4) Just to verify, the RB springs (which are within 1 inch of stock height) should work fine with the Koni FSD’s right? I know FSD's are "not for use with lowering springs."


Thoughts? Opinions? Advice? I’m all ears. Thank you in advance.
 

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Super Moderator
Joined
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6,401 Posts
Before you do anything-

If you are going to autocross at all, read the classing rules. Some of those changes will put you in a higher class that will make your car totally noncompetitive.

Read between the lines so to speak:smile2:-

And so the research began. Side note, a buddy of mine took me to autocross for the first time last month. Now I know what the excitement is all about...

I’m even fairly sure I could even do the front sway bar without issue, but I’m gonna hold off on that for a little while.

Now that you have the background, here’s the meat of my question: Would you please look at the list of equipment and goals below and give me feed back about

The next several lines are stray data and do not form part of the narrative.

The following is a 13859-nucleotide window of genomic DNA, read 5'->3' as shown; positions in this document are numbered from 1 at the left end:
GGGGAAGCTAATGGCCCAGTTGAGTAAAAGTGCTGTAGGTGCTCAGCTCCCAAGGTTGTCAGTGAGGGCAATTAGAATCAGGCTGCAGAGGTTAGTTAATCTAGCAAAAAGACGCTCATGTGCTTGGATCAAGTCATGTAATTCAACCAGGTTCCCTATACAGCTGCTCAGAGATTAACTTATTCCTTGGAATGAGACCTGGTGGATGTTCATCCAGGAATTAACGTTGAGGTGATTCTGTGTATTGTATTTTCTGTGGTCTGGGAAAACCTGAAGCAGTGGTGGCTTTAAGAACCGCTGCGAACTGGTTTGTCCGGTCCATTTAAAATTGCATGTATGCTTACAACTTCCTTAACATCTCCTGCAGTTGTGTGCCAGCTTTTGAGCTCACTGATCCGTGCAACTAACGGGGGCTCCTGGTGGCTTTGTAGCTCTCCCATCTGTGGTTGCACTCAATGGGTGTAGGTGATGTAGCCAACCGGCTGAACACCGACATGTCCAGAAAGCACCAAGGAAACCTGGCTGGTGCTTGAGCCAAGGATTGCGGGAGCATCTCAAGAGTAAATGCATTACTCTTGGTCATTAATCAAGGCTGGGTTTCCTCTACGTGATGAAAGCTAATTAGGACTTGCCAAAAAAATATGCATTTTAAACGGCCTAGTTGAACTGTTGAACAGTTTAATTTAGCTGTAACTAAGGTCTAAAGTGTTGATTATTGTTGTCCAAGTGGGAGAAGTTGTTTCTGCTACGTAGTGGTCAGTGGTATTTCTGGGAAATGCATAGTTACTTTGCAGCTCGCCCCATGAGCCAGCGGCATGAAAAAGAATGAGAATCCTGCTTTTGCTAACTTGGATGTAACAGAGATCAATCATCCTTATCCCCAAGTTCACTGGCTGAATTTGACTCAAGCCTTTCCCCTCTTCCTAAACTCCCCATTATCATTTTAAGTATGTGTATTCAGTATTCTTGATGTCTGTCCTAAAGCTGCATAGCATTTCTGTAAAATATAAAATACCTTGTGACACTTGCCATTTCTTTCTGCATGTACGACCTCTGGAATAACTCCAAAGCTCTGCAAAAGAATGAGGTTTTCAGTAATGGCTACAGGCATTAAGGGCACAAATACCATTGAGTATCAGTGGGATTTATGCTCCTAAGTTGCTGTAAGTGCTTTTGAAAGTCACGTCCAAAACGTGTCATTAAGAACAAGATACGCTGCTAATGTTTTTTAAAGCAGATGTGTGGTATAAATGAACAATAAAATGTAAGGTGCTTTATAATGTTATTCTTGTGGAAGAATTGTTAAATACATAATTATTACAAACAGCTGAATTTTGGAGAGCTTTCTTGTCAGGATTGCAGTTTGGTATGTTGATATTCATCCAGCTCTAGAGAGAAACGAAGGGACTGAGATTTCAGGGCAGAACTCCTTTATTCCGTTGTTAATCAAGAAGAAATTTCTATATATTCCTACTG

1) will it meet my stated goals?
2) is it the best bang for the buck?
3) is there anything I’m missing: parts, pieces, adapters, special tools, bushings, knowledge, etc?
4) what (and why) would you do differently to meet the stated goals?
5) is there a better/cheaper place to purchase these parts from? Or better/cheaper parts to meet these goals?

Vehicle in question:
2012 Mazda 3 i Grand Touring 5-Door Hatchback 2.0L 6-speed Automatic w/SKYACTIV-G

Goals: This is primarily a comfortable daily driver car that wants to have some occasional serious fun.
A) As cheaply as possible, preferably within or very close to the $1500 budget